A-Rod lawyer: MLB's evidence will not stand up 

As embattled Yankees slugger Alex Rodriguez appeals an unprecedented 211-game suspension by Major League Baseball for his alleged use of performance-enhancing drugs, his defense attorney maintains MLB’s evidence against him will not stand up under legal scrutiny.

“Alex Rodriguez, when we confront this evidence, will have been found not responsible to the point where he should not serve one inning of a suspension, as opposed to 211 games,’’ attorney Joe Tacopina told Matt Lauer on TODAY Monday.

Thirteen other MLB players have accepted suspensions for PED use connected to the Miami anti-aging clinic Biogenesis run by Anthony Bosch, who has cooperated with MLB investigators to reveal evidence that his business supplied major leaguers with PEDs. Every player has accepted his suspension without appeal except for Rodriguez, whose 211-game ban would be the longest in MLB history.

“First of all, it’s not the exact same evidence (as used against the other players),’’ Tacopina said. “I know the evidence against Alex Rodriguez, and I will tell you this — it will never stand up in a court of law or in an arbitration panel courtroom. Never. Because the evidence is based on one person — Anthony Bosch.”

Tacopina added that MLB made a deal with Bosch and offered to pay his legal fees, adding that Bosch “has no credibility.”

“And more importantly, he has no ability to testify because he is someone who has peddled drugs to high school students,’’ Tacopina said.

However, Bosch claims that Rodriguez at one point helped him with his legal fees by wiring a payment to his attorney.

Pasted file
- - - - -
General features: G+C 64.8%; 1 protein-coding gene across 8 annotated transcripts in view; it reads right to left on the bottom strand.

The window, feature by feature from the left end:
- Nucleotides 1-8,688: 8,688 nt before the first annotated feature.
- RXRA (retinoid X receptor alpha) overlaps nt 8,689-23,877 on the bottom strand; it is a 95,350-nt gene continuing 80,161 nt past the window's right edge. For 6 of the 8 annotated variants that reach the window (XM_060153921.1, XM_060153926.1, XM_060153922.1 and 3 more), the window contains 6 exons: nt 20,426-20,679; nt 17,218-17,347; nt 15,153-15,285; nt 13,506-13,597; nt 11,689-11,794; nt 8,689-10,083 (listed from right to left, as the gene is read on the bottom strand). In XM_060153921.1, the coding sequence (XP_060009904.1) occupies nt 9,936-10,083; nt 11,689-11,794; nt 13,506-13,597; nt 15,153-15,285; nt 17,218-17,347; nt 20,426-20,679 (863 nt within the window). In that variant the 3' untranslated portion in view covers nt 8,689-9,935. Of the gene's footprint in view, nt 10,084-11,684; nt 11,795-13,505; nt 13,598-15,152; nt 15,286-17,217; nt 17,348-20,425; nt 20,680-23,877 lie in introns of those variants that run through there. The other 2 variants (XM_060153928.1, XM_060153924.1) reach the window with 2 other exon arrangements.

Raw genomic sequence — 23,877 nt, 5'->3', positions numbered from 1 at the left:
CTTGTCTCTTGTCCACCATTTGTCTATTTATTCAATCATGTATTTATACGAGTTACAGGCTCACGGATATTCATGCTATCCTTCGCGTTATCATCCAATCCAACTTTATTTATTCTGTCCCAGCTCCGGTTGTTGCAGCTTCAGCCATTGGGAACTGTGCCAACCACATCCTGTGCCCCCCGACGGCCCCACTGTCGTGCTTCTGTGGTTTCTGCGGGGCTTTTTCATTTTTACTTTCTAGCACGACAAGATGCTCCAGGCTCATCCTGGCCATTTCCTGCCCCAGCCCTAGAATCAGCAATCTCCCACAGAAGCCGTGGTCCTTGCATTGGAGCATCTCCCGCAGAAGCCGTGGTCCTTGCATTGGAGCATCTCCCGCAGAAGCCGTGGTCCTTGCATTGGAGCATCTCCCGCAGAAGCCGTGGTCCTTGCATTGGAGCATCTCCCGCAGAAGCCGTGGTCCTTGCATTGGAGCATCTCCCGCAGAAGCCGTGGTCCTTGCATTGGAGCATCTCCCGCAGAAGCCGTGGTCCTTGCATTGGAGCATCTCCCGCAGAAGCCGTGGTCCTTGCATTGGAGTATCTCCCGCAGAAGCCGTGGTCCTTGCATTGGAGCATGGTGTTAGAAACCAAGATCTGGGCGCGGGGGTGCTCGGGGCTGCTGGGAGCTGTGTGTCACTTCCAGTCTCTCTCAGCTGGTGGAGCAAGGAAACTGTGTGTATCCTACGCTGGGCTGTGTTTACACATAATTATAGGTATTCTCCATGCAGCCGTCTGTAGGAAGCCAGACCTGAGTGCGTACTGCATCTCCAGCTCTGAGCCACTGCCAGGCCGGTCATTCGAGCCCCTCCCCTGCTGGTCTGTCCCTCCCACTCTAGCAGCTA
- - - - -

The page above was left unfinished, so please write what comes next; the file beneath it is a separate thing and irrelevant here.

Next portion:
“Bosch retained the legal services of Susy Ribero-Ayala in February 2013. A retainer was paid (via wire transfer) by a representative of Alex Rodriguez. Ms. Susy Ribero-Ayala accepted this payment on behalf of Anthony Bosch as payment for his legal representation,” Bosch spokesperson Joyce Fitzpatrick told NBC News.

Tacopina said he is not prepared to answer why Rodriguez would supposedly assist Bosch financially if he believes Bosch has no credibility because of the confidentiality clause of MLB’s Joint Drug Prevention and Treatment Program. 

"There was a relationship (between Rodriguez and Bosch), obviously, but these facts will be answered at an appellate process hearing,'' Tacopina said. "We are not going to circumvent this process."

MLB sent a letter to NBC News regarding the confidentiality clause that Lauer presented to Tacopina during the interview. MLB told NBC News that if Tacopina signs it on behalf of Rodriguez, it is willing to waive the confidentiality clause and openly discuss prior violations to the program by Rodriguez and reveal all “documents, records, communications, text messages and instant messages relating to Rodriguez’s treatment by Anthony Bosch.” Rodriguez’s camp has been asking MLB to waive the clause for nearly a month, according to Tacopina, who said he will review the letter.